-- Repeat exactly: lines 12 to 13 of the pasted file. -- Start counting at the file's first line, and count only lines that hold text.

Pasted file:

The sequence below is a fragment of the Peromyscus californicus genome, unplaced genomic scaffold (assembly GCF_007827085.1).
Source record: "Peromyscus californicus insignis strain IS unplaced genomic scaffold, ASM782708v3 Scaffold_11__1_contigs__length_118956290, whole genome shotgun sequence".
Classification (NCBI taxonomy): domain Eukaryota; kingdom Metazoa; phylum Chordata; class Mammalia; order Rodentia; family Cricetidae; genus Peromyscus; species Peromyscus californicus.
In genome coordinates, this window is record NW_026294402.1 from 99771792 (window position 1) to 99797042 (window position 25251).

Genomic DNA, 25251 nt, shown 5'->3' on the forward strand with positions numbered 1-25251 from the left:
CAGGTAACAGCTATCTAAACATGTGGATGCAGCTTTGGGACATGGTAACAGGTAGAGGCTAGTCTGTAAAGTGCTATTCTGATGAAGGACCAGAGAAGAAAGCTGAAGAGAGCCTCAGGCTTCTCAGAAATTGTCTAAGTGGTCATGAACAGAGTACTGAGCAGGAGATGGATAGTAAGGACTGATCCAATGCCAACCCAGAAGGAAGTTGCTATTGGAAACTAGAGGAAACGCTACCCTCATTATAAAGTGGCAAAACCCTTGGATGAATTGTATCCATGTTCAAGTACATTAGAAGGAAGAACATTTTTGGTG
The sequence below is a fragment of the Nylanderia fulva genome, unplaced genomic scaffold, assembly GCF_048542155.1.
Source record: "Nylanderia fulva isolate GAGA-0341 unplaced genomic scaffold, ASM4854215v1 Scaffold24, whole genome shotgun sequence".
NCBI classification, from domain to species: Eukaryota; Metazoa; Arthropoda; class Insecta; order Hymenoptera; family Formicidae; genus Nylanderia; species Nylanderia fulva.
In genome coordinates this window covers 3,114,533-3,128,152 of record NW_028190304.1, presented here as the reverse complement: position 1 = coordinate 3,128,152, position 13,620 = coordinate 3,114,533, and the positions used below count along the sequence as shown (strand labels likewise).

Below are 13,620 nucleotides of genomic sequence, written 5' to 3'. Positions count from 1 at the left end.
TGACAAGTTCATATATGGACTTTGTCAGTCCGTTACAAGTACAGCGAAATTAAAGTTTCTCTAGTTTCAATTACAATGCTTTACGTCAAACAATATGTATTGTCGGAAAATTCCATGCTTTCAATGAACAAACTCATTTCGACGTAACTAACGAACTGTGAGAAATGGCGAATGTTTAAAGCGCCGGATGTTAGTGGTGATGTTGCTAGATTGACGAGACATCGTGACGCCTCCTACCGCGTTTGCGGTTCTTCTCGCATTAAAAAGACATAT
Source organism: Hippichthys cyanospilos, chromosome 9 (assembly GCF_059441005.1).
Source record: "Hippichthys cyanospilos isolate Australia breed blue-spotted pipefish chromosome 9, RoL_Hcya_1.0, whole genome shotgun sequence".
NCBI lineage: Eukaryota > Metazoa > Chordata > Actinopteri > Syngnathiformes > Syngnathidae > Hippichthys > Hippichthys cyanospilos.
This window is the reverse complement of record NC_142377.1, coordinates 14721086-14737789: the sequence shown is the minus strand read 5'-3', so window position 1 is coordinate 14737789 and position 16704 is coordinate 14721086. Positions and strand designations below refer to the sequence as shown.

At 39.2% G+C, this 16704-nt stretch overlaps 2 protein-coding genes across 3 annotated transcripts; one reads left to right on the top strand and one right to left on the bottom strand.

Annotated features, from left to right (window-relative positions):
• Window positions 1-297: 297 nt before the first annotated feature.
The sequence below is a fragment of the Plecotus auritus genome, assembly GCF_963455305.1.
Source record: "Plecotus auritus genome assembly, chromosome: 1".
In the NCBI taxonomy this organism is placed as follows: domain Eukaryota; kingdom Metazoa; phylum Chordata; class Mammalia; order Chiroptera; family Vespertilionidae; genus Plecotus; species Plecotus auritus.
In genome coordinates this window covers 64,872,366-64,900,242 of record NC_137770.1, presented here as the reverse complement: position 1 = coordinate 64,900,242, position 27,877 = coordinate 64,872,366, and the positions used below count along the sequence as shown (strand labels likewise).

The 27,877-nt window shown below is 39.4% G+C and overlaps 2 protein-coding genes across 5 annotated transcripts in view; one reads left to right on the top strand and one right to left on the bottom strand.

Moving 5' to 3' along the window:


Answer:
TGACAAGTTCATATATGGACTTTGTCAGTCCGTTACAAGTACAGCGAAATTAAAGTTTCTCTAGTTTCAATTACAATGCTTTACGTCAAACAATATGTATTGTCGGAAAATTCCATGCTTTCAATGAACAAACTCATTTCGACGTAACTAACGAACTGTGAGAAATGGCGAATGTTTAAAGCGCCGGATGTTAGTGGTGATGTTGCTAGATTGACGAGACATCGTGACGCCTCCTACCGCGTTTGCGGTTCTTCTCGCATTAAAAAGACATAT
Source organism: Hippichthys cyanospilos, chromosome 9 (assembly GCF_059441005.1).